Know Legal Requirements for Abuse Reporting
All members of the ED staff, including physicians, residents, interns, and nurses, are mandatory reporters of child abuse and neglect, says Robert D. Kreisman, a medical malpractice attorney with Kreisman Law Offices in Chicago.
"That means that they are required to submit a written report to the appropriate local department whenever they suspect that a child they have observed may have been abused or neglected," says Kreisman. Here are Kreisman's recommendations to reduce legal risks:
Physicians and medical staff should be familiar with the legal definitions of abuse and neglect.
While each state may classify these terms differently, child abuse generally refers to physical or mental harm to a child, says Kreisman. Abuse can include sexual abuse, torture, administering non-prescribed, controlled substances, or placing the child at a substantial risk of being harmed, he says.
Child neglect refers to inadequate nourishment or basic care, such as providing food, clothing, and shelter, or abandonment without providing for proper care, says Kreisman.
Physicians should report any pregnant women who are addicted to alcohol or drugs, or when a newborn's blood, urine, or meconium contains any amount of controlled substances that are not accounted for by medical treatment, adds Kreisman.
The law sets out a few provisions that do not constitute neglect in the absence of any other incidences, says Kreisman: If a child is relinquished under the Illinois Abandoned Newborn Infant Protection Act, if the child is left alone under the care of an adult relative for a prolonged period of time, or if the parents choose to rely exclusively on prayer for the treatment or cure of a medical disease.
If child abuse or neglect is suspected, report it immediately.
Most states have a 24-hour hotline available for making an initial report, says Kreisman, and the process typically involves making an oral report, which is confirmed in a detailed written report within 48 hours.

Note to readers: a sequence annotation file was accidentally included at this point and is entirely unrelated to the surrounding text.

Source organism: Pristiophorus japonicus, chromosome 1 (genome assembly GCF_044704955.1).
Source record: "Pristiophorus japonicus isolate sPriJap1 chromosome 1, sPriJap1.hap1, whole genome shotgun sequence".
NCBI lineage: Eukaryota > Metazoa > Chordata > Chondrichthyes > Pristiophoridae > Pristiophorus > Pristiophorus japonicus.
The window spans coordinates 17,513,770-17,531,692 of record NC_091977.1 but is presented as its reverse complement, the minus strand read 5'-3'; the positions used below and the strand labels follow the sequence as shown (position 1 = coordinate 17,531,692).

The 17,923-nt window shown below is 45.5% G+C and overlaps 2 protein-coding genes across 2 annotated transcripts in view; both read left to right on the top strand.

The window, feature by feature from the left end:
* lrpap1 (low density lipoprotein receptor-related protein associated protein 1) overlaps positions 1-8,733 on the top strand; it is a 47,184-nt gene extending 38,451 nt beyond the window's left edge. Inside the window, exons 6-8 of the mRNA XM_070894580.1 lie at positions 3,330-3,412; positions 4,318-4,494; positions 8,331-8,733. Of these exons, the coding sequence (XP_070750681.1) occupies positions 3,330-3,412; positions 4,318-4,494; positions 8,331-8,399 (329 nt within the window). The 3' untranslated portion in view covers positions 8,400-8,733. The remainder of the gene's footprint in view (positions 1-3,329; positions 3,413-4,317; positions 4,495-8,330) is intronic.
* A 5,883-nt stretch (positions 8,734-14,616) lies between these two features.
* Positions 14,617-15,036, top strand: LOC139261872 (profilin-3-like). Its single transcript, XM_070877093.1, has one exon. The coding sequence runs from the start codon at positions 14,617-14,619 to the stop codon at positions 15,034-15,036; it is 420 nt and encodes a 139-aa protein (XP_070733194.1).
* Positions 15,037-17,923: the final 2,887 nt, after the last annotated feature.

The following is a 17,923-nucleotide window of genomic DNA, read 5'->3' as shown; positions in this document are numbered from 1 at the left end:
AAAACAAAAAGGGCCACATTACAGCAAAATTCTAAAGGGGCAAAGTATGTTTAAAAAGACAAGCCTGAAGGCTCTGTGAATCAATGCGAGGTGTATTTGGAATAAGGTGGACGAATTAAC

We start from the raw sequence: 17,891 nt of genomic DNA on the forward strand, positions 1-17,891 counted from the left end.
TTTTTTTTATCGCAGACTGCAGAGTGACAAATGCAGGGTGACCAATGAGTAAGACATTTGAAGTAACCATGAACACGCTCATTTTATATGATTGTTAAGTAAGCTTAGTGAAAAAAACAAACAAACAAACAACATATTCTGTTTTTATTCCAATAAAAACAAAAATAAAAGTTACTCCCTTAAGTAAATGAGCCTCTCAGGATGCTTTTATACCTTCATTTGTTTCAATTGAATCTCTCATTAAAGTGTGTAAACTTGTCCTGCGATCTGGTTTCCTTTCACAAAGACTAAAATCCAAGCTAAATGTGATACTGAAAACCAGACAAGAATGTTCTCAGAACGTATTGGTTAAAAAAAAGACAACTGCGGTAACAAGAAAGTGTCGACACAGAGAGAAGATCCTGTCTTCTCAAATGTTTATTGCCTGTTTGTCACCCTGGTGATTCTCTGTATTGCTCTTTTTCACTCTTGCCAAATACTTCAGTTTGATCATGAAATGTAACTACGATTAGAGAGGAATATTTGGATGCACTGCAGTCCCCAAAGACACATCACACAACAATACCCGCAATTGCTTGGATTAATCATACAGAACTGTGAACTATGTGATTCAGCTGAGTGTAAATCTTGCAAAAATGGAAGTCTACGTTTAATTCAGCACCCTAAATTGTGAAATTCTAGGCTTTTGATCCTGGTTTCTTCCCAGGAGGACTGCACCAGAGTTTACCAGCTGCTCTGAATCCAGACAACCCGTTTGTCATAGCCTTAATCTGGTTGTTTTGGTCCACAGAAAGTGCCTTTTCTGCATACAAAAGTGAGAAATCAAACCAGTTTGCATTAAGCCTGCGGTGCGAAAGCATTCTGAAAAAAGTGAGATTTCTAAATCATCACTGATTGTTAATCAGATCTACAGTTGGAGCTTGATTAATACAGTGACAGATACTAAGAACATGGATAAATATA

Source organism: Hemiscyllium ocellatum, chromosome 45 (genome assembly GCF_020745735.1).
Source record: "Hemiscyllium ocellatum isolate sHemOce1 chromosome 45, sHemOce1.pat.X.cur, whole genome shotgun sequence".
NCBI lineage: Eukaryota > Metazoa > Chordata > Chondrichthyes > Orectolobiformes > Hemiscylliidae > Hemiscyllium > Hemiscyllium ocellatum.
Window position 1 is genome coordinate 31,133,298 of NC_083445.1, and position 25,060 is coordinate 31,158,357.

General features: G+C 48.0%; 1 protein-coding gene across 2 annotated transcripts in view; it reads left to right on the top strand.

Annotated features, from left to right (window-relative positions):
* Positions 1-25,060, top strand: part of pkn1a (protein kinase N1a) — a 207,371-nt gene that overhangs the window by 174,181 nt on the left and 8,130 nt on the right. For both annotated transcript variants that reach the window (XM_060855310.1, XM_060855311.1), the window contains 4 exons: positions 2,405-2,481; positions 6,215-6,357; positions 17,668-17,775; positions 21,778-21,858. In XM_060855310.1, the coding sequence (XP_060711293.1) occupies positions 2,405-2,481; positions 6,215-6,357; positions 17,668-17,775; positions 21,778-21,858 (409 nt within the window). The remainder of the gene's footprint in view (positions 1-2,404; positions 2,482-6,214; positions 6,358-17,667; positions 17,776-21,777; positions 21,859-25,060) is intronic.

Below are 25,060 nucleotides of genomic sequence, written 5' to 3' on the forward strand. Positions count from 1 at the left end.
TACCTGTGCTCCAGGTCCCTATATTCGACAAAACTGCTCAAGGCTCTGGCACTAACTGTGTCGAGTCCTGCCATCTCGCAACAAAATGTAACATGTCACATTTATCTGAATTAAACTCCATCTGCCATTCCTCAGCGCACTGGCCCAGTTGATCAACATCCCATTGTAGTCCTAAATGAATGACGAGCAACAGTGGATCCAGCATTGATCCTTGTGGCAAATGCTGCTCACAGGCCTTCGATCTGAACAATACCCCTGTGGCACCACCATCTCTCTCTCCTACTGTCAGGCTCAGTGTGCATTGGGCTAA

The initial oral report should include some general information, Kreisman says, including the name and address of the child and his or her guardians, the child's age, the nature of the abuse or neglect, and any other information or evidence that the reporter feels could be helpful in demonstrating that there was abuse or neglect.
The written report also includes the name and address of the child's school, the child's race, the names and ages of other family members living with the child, and the name, occupation, and contact information for the person making the report, says Kreisman.
Specify what actions were taken to document the abuse.
Kreisman says to include whether photographs or X-rays were taken, whether the child was placed in temporary protective custody, and, in the case of a death from suspected abuse, whether the medical examiner or coroner was notified.
Any documentation that raised a suspicion of abuse or neglect should be submitted, in Illinois, to the Illinois Department of Children and Family Services, says Kreisman, including current medical exams, which may contain statements or interviews, scans, laboratory reports, and past medical exams that might have suggested abuse or neglect.
"It is the responsibility of the Department to investigate child abuse," says Kreisman. "The role of the emergency department staff is to faithfully report any suspicions of abuse or neglect."
Remember that the privileged communication relationship that exists between physicians and patients does not excuse the duty to report abuse.
"Once a report has been made, all of the documents in that written report are admissible as evidence in the judicial proceedings that might arise from the reported child abuse or neglect," says Kreisman.
For more information, contact:
Robert Broida, MD, FACEP, Chief Operating Officer, Physicians Specialty Limited, Risk Retention Group, Canton, OH. Phone: (330) 493-4443. E-mail: email@example.com.
Arthur R. Derse, MD, JD, Professor, Bioethics and Emergency Medicine, Institute for Health and Society, Medical College of Wisconsin, Milwaukee. Phone: (414) 955-8498. E-mail: firstname.lastname@example.org.
Edward Monico, MD, JD, Department of Surgery, Section of Emergency Medicine, Yale University School of Medicine, New Haven, CT. Phone: (203) 785-4710. E-mail: email@example.com.
Gregory P. Moore, MD, JD, Emergency Department, Madigan Army Medical Center, Tacoma, WA. E-mail: GMoore4408@aol.com.